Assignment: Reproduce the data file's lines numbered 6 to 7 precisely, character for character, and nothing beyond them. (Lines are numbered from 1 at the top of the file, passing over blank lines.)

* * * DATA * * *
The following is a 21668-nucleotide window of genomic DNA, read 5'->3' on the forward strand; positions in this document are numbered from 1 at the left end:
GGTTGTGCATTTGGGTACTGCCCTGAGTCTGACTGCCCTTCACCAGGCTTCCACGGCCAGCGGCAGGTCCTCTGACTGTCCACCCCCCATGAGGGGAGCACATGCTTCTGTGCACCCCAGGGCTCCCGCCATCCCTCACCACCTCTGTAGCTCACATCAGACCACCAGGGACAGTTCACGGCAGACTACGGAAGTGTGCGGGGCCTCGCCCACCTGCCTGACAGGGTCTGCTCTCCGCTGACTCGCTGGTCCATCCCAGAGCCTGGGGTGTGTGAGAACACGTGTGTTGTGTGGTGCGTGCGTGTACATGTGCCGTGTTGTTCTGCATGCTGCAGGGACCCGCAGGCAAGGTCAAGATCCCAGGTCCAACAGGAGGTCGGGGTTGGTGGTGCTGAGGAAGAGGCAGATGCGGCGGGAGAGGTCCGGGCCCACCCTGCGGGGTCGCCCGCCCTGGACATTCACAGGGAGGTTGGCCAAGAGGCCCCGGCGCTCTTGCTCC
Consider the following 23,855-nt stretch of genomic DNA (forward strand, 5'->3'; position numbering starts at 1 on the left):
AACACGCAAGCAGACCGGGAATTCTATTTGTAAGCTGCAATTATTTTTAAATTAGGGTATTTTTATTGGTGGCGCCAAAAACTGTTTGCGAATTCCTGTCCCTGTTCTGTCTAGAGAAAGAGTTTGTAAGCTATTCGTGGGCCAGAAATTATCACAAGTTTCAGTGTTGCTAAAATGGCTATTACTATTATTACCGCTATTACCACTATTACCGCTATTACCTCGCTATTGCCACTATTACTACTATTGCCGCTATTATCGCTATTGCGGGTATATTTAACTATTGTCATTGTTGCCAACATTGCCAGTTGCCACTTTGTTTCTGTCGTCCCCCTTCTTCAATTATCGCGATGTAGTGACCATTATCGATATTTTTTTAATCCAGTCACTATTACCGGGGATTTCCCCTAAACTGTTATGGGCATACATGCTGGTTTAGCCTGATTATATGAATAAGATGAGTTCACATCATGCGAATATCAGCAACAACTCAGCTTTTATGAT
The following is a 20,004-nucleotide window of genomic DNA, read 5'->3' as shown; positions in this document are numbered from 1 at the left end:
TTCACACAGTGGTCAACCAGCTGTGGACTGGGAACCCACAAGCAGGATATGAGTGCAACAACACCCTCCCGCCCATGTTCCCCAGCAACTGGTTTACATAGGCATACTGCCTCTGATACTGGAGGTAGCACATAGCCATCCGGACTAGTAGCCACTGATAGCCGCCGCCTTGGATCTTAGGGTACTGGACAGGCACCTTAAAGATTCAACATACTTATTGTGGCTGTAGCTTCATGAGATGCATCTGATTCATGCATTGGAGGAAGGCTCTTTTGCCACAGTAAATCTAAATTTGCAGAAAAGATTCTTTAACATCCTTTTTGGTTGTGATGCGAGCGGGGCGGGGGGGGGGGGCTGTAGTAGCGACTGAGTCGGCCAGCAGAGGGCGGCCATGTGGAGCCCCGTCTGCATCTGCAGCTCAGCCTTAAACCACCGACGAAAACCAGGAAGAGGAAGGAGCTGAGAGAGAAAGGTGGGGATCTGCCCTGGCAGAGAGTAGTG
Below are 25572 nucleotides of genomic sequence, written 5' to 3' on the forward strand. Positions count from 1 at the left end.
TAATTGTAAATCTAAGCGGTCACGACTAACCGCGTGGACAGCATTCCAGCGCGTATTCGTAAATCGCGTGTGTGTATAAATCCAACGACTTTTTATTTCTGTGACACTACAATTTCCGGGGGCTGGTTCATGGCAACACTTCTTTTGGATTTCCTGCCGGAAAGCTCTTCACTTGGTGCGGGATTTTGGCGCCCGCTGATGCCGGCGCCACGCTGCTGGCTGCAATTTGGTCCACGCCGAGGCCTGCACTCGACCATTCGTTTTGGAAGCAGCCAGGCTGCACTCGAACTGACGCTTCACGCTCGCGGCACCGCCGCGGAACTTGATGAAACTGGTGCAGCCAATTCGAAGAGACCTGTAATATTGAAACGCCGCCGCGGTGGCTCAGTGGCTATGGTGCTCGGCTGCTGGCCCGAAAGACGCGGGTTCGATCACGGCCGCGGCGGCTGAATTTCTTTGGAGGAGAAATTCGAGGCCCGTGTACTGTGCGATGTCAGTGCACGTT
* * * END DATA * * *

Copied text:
TTCACACAGTGGTCAACCAGCTGTGGACTGGGAACCCACAAGCAGGATATGAGTGCAACAACACCCTCCCGCCCATGTTCCCCAGCAACTGGTTTACATAGGCATACTGCCTCTGATACTGGAGGTAGCACATAGCCATCCGGACTAGTAGCCACTGATAGCCGCCGCCTTGGATCTTAGGGTACTGGACAGGCACCTTAAAGATTCAACATACTTATTGTGGCTGTAGCTTCATGAGATGCATCTGATTCATGCATTGGAGGAAGGCTCTTTTGCCACAGTAAATCTAAATTTGCAGAAAAGATTCTTTAACATCCTTTTTGGTTGTGATGCGAGCGGGGCGGGGGGGGGGGGCTGTAGTAGCGACTGAGTCGGCCAGCAGAGGGCGGCCATGTGGAGCCCCGTCTGCATCTGCAGCTCAGCCTTAAACCACCGACGAAAACCAGGAAGAGGAAGGAGCTGAGAGAGAAAGGTGGGGATCTGCCCTGGCAGAGAGTAGTG
Below are 25572 nucleotides of genomic sequence, written 5' to 3' on the forward strand. Positions count from 1 at the left end.